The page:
• Multiple recovery techniques configuration – In the process of implementing backup & replication, you inherently connect to various other systems. These include virtual environments like VMware vSphere, Microsoft Hyper-V or Nutanix AHV, physical environments such as Windows, Linux, AIX and Solaris and storage array systems. The practical advice in this situation is to have all recovery options available at your disposal.
  • Endpoint protection – The Veeam Data Integration API should be considered for endpoint backups.
  • NAS protection – NAS systems are also a frequent target of ransomware attacks. Coupled with insider threats or accidental deletion, there are many reasons as to why file data needs to be considered as a threat target as well.
  • Encryption of backup data – In the war against ransomware, it may seem counter-intuitive to recommend encrypting backups. This however is a good type of encryption!


Despite all of the education and implementation techniques that are employed to be resilient against ransomware, organisations must still be prepared to remediate a threat if introduced. In all situations, if a ransomware incident occurs, Veeam believes there are two imperatives: 1) Do not pay the ransom. 2) The only option is to restore data.

Data loss is not an option.

Organizations should be prepared to have layers of resiliency to defend against a ransomware incident. Here are some important things to consider:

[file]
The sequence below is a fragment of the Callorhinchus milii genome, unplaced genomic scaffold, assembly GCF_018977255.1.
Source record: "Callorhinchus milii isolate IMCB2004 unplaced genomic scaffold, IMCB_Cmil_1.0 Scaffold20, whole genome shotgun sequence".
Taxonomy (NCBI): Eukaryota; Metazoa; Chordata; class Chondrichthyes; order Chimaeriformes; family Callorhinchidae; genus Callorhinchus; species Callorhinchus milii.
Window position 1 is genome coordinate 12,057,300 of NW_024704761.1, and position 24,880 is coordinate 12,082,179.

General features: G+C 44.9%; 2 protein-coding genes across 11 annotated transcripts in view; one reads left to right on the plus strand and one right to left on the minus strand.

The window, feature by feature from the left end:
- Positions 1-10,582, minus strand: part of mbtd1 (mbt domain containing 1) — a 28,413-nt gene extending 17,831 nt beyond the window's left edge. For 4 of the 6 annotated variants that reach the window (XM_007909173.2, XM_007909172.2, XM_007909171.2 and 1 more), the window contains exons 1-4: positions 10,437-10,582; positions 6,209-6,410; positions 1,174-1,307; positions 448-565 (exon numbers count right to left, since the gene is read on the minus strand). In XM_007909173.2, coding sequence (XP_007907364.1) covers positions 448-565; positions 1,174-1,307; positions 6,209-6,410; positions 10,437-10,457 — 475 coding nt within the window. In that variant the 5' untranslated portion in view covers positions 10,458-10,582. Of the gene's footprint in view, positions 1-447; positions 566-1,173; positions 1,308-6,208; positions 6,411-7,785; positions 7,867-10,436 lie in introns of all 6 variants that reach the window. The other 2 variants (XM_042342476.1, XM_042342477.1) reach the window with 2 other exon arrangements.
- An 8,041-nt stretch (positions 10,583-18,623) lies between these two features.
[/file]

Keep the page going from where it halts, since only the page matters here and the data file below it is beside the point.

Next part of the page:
Communications first: In disasters of any type, communication becomes one of the first challenges to achieve. Have a plan for how to communicate to the right individuals out-of-band. This would include group text lists, phone numbers for all organisational IT operatives.

Experts: Have a list of security, incident response, identity management experts that are ready to be contacted if needed.

Chain of command: One of the hardest parts of recovering from a disaster is decision authority. Who makes the call to restore, to fail over etc? Discuss this beforehand.

Ready to restore: When the conditions are right to restore, implement additional safety checks before putting systems on the network again. 

Restore options: Depending on the situation, maybe a whole VM recovery is best. Possibly a file-level recovery makes sense. Familiarity with your recovery options will help greatly.

Restore safely: Scan backup images for malware before restoring. Use the latest anti-virus and malware definitions and perhaps an additional tool to ensure a threat is not reintroduced. 

Force password resets: Users don’t like this but implement a sweeping forced change of passwords. This will reduce the threat propagation surface area. 


Last year, a Veeam survey found that 57% of ransomware attack vectors came via a remote desktop protocol (RDP) compromise, 26% were via phishing attacks and 12% were from software update vulnerabilities. Focusing investment on these three mechanisms for entry is best practice in for a resilience strategy.

Ultimately, the threat is real, and the opportunity to prepare is upon us. With the right preparation, the above steps can increase your resiliency against a ransomware incident to avoid data loss, financial loss, business reputation damage and more. You can find more information about Veeam ransomware resiliency resources at: